Letter from Bali: 3 presidents, 2 CEOs and a soggy dress
It looks like paradise, but it's not quite a day at the beach when covering the Apec Summit in Bali, Indonesia.
Here's a look behind the scenes as to what a correspondent gets up to.
I meet my producer, Melanie Marshall, and my cameraman, Dean Squire, for breakfast at 8am to map out the day.
I soon find myself standing on a beach (tough life, I know) explaining what would be the big economic prize to could come out of Apec. It's potentially the biggest free trade area in the world, and is known as the Trans-Pacific Partnership, or TPP. (Welcome to the world of trade acronyms).
It's going pretty well until a massive wave drenches the bottom half of my dress. This is an hour before I am due on stage to moderate a panel with the presidents of Peru and the Philippines.
Nevertheless, we have to carry on. So, I walk around in my soggy dress and interview a Bali shopkeeper about her business. She's disappointed that President Obama has cancelled his Apec trip.
Then, it's a quick dash back to the hotel. With 15 minutes to go, the hotel laundry manager vacuums (literally) the sand off of me. It works, sort of.
In any case, I'm off to meet the presidents. There's a three page document just on protocol, and even a butler in the receiving room.
After a quick chat with President Ollanta Humala of Peru, and President Benigno Aquino of the Philippines, we are escorted to the plenary hall. The melee of security guards and media was a bit overwhelming.
Once we make it onto the stage (yes, my dress is still soggy), what was striking from the discussion on inclusive growth was the focus on increasing the redistribution of income as these countries become more prosperous.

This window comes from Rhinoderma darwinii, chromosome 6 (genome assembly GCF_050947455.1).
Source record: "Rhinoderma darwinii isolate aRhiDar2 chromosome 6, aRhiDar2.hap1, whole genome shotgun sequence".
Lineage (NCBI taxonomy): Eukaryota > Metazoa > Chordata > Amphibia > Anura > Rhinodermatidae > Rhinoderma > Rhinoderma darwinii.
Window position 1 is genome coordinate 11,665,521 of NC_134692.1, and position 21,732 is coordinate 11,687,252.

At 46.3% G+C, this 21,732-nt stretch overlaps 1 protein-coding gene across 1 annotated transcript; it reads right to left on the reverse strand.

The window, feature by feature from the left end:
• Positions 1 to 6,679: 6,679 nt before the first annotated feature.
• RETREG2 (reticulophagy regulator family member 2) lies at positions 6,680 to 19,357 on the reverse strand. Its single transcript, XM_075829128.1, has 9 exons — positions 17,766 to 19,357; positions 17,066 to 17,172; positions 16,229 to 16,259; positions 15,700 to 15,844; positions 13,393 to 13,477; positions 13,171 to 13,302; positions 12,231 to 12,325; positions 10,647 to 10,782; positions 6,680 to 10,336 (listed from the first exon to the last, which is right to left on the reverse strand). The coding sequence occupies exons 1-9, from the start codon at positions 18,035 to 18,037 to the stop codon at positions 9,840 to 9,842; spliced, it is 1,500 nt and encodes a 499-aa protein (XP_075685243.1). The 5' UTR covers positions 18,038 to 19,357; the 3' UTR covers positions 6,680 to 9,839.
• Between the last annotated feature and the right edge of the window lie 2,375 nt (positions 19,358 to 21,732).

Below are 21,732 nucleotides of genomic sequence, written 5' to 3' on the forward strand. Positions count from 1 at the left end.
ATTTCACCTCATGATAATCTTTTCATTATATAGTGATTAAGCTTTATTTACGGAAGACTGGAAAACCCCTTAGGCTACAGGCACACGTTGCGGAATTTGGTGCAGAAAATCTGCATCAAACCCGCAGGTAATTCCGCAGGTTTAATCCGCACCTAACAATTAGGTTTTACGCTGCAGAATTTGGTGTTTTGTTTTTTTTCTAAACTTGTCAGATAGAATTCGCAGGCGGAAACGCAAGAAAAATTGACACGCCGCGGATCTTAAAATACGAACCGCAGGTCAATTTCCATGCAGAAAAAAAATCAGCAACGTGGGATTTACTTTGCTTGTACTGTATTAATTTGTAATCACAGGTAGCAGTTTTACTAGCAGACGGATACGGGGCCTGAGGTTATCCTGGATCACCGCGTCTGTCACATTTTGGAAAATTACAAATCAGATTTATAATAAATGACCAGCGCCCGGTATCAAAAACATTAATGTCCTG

After the panel, I do slightly better in the melee. Actually, I bolted and was glad that I wasn't wearing stiletto heels.
Then, I meet up with my team and interview Dennis Nally, chairman of global accountancy group PriceWaterhouseCoopers, an Indonesian cosmetics mogul, Mustika Ratu, and economist Professor Jeffrey Sachs.
This is followed by my filing a despatch - a short radio piece - on US Secretary of State John Kerry's comments from the summit about two US special forces raids in Africa on Saturday.
Then, I film a piece to camera, which is when I explain why Obama's absence is so damaging to his Asia "pivot" - his attempt at closer engagement with the region.
Next, I record a teaser piece for when I co-present the early business programmes on Monday morning.
Eat a good breakfast
We head to the media centre where my hard-working producer and cameraman test the international links for our live broadcasts on Monday.
A surprise visit by Indonesian President Susilo Bambang Yudhoyono interrupts my writing of this letter and offers an opportunity. I ask him whether Obama will be missed. He says that it's understandable.
Now, it's 8:30pm and we head back to the hotel with several hours of editing ahead of us.
If you noticed that there have been no meals since breakfast, then you will have chanced upon the most important advice that I have received. It's to eat a good breakfast as it's hard to know when there will be time to eat again.
Okay, the second best piece of advice. The best tip was to wear comfortable shoes because no one will see them and I'll be standing for a long time.
This was my Sunday at the Apec summit in Bali. I did make it to the beach, sort of.